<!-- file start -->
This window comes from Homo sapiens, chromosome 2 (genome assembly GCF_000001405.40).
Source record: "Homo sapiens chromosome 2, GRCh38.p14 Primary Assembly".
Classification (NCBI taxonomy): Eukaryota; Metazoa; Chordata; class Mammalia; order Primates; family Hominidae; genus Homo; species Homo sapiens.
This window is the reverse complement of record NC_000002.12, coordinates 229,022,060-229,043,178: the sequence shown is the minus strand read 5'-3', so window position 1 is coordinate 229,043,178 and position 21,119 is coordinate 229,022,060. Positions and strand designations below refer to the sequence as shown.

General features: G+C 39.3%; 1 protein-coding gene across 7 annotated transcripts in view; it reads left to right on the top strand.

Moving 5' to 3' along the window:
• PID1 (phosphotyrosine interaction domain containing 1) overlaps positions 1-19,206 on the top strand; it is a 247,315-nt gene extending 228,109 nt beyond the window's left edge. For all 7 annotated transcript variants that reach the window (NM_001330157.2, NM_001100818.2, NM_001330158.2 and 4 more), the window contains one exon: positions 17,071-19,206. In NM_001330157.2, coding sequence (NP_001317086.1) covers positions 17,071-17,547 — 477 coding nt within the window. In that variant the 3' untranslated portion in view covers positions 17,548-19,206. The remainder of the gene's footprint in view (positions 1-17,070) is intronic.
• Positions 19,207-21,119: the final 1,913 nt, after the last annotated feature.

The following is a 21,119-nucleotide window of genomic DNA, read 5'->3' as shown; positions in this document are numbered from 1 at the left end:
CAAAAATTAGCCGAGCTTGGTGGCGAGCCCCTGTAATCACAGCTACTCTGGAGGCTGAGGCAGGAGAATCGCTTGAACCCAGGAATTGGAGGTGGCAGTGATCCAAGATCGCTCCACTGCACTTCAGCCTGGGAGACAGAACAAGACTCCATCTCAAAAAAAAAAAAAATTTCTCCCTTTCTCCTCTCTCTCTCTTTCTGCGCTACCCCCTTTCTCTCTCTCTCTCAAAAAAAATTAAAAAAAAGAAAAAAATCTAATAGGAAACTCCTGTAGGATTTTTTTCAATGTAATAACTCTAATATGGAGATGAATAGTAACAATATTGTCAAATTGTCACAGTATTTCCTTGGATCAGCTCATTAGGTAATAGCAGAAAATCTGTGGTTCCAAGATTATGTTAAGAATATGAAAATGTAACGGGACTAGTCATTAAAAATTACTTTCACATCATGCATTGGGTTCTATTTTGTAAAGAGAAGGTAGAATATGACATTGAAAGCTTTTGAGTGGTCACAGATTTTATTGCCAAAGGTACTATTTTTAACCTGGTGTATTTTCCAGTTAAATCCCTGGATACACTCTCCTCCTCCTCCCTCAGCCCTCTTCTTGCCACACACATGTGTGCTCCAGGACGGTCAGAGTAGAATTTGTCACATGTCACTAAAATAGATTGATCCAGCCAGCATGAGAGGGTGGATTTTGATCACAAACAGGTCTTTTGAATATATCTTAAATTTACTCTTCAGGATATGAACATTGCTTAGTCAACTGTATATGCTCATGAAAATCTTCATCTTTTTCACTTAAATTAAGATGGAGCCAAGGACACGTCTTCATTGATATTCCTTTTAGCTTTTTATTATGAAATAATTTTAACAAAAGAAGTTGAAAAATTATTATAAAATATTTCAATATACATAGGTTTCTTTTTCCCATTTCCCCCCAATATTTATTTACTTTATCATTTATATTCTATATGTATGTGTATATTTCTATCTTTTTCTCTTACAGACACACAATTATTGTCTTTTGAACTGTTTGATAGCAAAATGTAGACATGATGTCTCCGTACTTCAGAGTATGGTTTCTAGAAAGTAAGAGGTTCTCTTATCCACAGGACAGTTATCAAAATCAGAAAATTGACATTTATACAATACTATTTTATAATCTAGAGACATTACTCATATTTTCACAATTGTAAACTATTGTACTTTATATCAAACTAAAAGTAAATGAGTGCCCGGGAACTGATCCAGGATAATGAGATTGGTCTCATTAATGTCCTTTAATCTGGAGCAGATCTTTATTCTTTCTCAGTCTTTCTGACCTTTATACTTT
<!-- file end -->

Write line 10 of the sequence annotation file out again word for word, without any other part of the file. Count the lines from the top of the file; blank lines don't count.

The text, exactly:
CAAAAATTAGCCGAGCTTGGTGGCGAGCCCCTGTAATCACAGCTACTCTGGAGGCTGAGGCAGGAGAATCGCTTGAACCCAGGAATTGGAGGTGGCAGTGATCCAAGATCGCTCCACTGCACTTCAGCCTGGGAGACAGAACAAGACTCCATCTCAAAAAAAAAAAAAATTTCTCCCTTTCTCCTCTCTCTCTCTTTCTGCGCTACCCCCTTTCTCTCTCTCTCTCAAAAAAAATTAAAAAAAAGAAAAAAATCTAATAGGAAACTCCTGTAGGATTTTTTTCAATGTAATAACTCTAATATGGAGATGAATAGTAACAATATTGTCAAATTGTCACAGTATTTCCTTGGATCAGCTCATTAGGTAATAGCAGAAAATCTGTGGTTCCAAGATTATGTTAAGAATATGAAAATGTAACGGGACTAGTCATTAAAAATTACTTTCACATCATGCATTGGGTTCTATTTTGTAAAGAGAAGGTAGAATATGACATTGAAAGCTTTTGAGTGGTCACAGATTTTATTGCCAAAGGTACTATTTTTAACCTGGTGTATTTTCCAGTTAAATCCCTGGATACACTCTCCTCCTCCTCCCTCAGCCCTCTTCTTGCCACACACATGTGTGCTCCAGGACGGTCAGAGTAGAATTTGTCACATGTCACTAAAATAGATTGATCCAGCCAGCATGAGAGGGTGGATTTTGATCACAAACAGGTCTTTTGAATATATCTTAAATTTACTCTTCAGGATATGAACATTGCTTAGTCAACTGTATATGCTCATGAAAATCTTCATCTTTTTCACTTAAATTAAGATGGAGCCAAGGACACGTCTTCATTGATATTCCTTTTAGCTTTTTATTATGAAATAATTTTAACAAAAGAAGTTGAAAAATTATTATAAAATATTTCAATATACATAGGTTTCTTTTTCCCATTTCCCCCCAATATTTATTTACTTTATCATTTATATTCTATATGTATGTGTATATTTCTATCTTTTTCTCTTACAGACACACAATTATTGTCTTTTGAACTGTTTGATAGCAAAATGTAGACATGATGTCTCCGTACTTCAGAGTATGGTTTCTAGAAAGTAAGAGGTTCTCTTATCCACAGGACAGTTATCAAAATCAGAAAATTGACATTTATACAATACTATTTTATAATCTAGAGACATTACTCATATTTTCACAATTGTAAACTATTGTACTTTATATCAAACTAAAAGTAAATGAGTGCCCGGGAACTGATCCAGGATAATGAGATTGGTCTCATTAATGTCCTTTAATCTGGAGCAGATCTTTATTCTTTCTCAGTCTTTCTGACCTTTATACTTT